Politeness

Politeness

As with other types of emotion, the interpretation of everyday politeness expressions depends partly on context and actor interpretation. For example, most uses of so please you are affable, but when Oswald uses it on abruptly leaving Lear (KL I.iv.45) it is positively rude, equivalent to ‘Excuse me, I’m busy’.   The table does not include cases of ‘special pleading’, such as the highly refined formulae used by aristocrats to each other (e.g. ‘an it please your grace’, 2H6 II.iv.76) or the formulaic begging expression used by prisoners to passers-by, ‘for the Lord’s sake’ (MM IV.iii.18).


When asking or begging for something [modern: please; may I ask]

Item
Location
Example
beseech you Cor I.iii.28 Beseech you, give me leave to retire myself
beseech you, I KL I.iv.234 I do beseech you / To understand my purposes aright
good now TNK III.iii.9 Sit down, and good now, / No more of these vain parleys
pray Tem III.i.24 Pray, give me that
pray, I Cor II.iii.74 Kindly, sir, I pray let me ha’t
pray you, I AYL II.iv.58 I pray you, one of you question yond man
prithee Ham II.ii.498 Prithee say on
prithee, I AYL I.ii.25 [Rosalind] what think you of falling in love? [Celia] Marry, I prithee, do, to make sport withal


When asking for agreement or permission to do something [modern: if you please; by your leave; if you agree; begging your pardon; etc]

Item
Location
Example
favour, by your KL IV.vi.211 But, by your favour, / How near’s the other army?
favour, under Tim III.v.41 My lords, then, under favour - pardon me
leave, by Cym V.v.315 Have at it then, by leave
leave, by your MW I.i.179 [before kissing] By your leave, good mistress
leave, give us MW II.ii.155 Give us leave, drawer [i.e. please leave us]
like you, an it MM II.i.154 First, an it like you, the house is a respected house
like you, so Cym II.iii.53 So like you, sir, ambassadors from Rome
offence, without Cym I.vi.6 But I beseech your grace, without offence ... wherefore you have / Commanded of me
pardon, by your MA II.i.314 By your grace’s pardon [before leaving]
pardon, under LLL IV.ii.100 Under pardon, sir, what are the contents?
patience, by your Cor I.iii.75 [Volumnia] She shall [go out of doors]. [Virgilia] Indeed, no, by your patience
patience, under your Tit II.iii.66 Under your patience, gentle Empress
please it MA I.i.150 Please it your grace lead on? [i.e. may it please]
please you CE I.ii.27 Please you, I’ll meet with you upon the mart
please you, so AYL I.i.86 So please you, he is here at the door, and importunes access
please you, may it 2H6 II.iv.80 So am I given in charge, may’t please your grace
please you, will it MM IV.i.58 Will’t please you walk aside?
vouchsafe MA III.ii.3 I'll bring you thither ... if you'll vouchsafe me [i.e. be pleased to agree]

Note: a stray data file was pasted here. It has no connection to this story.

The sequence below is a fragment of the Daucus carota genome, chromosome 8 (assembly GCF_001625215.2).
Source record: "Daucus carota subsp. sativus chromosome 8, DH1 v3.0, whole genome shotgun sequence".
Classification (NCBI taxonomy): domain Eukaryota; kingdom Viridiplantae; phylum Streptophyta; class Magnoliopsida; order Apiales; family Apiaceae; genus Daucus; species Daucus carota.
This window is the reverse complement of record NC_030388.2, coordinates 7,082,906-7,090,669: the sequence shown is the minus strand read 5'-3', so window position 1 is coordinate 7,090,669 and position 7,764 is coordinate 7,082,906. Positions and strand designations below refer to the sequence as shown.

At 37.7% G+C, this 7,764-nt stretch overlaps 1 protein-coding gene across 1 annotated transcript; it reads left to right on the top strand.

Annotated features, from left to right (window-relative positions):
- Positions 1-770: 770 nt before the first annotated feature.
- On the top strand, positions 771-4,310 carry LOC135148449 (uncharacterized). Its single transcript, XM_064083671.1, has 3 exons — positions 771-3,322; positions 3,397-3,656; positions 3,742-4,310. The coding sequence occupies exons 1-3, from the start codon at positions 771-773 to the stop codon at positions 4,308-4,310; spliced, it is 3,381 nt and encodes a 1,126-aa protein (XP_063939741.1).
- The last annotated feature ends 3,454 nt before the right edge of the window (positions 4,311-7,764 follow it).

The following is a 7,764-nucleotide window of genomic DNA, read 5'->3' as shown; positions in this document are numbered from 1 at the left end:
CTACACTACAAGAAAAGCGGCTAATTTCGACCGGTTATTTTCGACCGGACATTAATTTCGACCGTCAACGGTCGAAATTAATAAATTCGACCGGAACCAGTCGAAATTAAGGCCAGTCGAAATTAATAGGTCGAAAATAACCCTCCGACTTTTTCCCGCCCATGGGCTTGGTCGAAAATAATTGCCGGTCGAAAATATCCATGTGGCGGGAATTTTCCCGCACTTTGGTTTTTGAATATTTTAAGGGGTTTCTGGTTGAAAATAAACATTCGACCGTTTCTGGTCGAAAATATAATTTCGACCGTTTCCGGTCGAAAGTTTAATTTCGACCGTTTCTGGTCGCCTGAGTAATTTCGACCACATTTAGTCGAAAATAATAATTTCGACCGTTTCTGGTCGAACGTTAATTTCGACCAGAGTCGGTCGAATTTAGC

When apologising [modern: I apologise; I beg your pardon; excuse me]

Item
Location
Example
mercy, cry R3 V.iii.225 Cry mercy, lords and watchful gentlemen, / That you have ta’en a tardy sluggard here
mercy, I cry you 1H6 V.iii.109 [Suffolk] Lady, wherefore talk you so? [Margaret] I cry you mercy, ’tis but quid for quo
mercy, I cry your worships MND III.i.174 I cry your worships mercy, heartily


When softening an offensive remark or dubious subject [modern: pardon my language; excuse my French]

Item
Location
Example
bless us, God MND IV.ii.13 A paramour is - God bless us - a thing of naught
manhood, saving your 2H4 II.i.25 ’A comes continually to Pie Corner - saving your manhoods - to buy a saddle
mark, bless the TG IV.iv.18 he had not been there, bless the mark, a pissing while
mark, God bless the MV II.ii.21 the Jew my master who, God bless the mark, is a kind of devil
mark, God save the 1H4 I.iii.55 Of guns, and drums, and wounds, God save the mark! / And telling me
reverence, saving Cym IV.i.5 The rather (saving reverence of the word), for ’tis said a woman’s fitness comes by fits
reverence, saving your 1H4 II.iv.455 that he is, saving your reverence, a whoremaster
sir-reverence CE III.ii.93 such a one as a man may not speak of without he say ‘sir-reverence’


When thanking [modern: thank you; thanks; many thanks]

Item
Location
Example
God-a-mercy Ham II.ii.172 [Polonius] How does my good Lord Hamlet? [Hamlet] Well, God-a-mercy
God dild you Ham IV.v.42 [Claudius] How do you, pretty lady? [Ophelia] Well, God dild you! [i.e. God reward you]
gramercy Tit IV.ii.7 [Young Lucius] I greet your honours ... [Demetrius] Gramercy, lovely Lucius
gramercies TS I.i.41 [Tranio] study what you most affect. [Lucentio] Gramercies, Tranio


EXCLAMATIONS; FAREWELLS; GREETINGS; REGRETS
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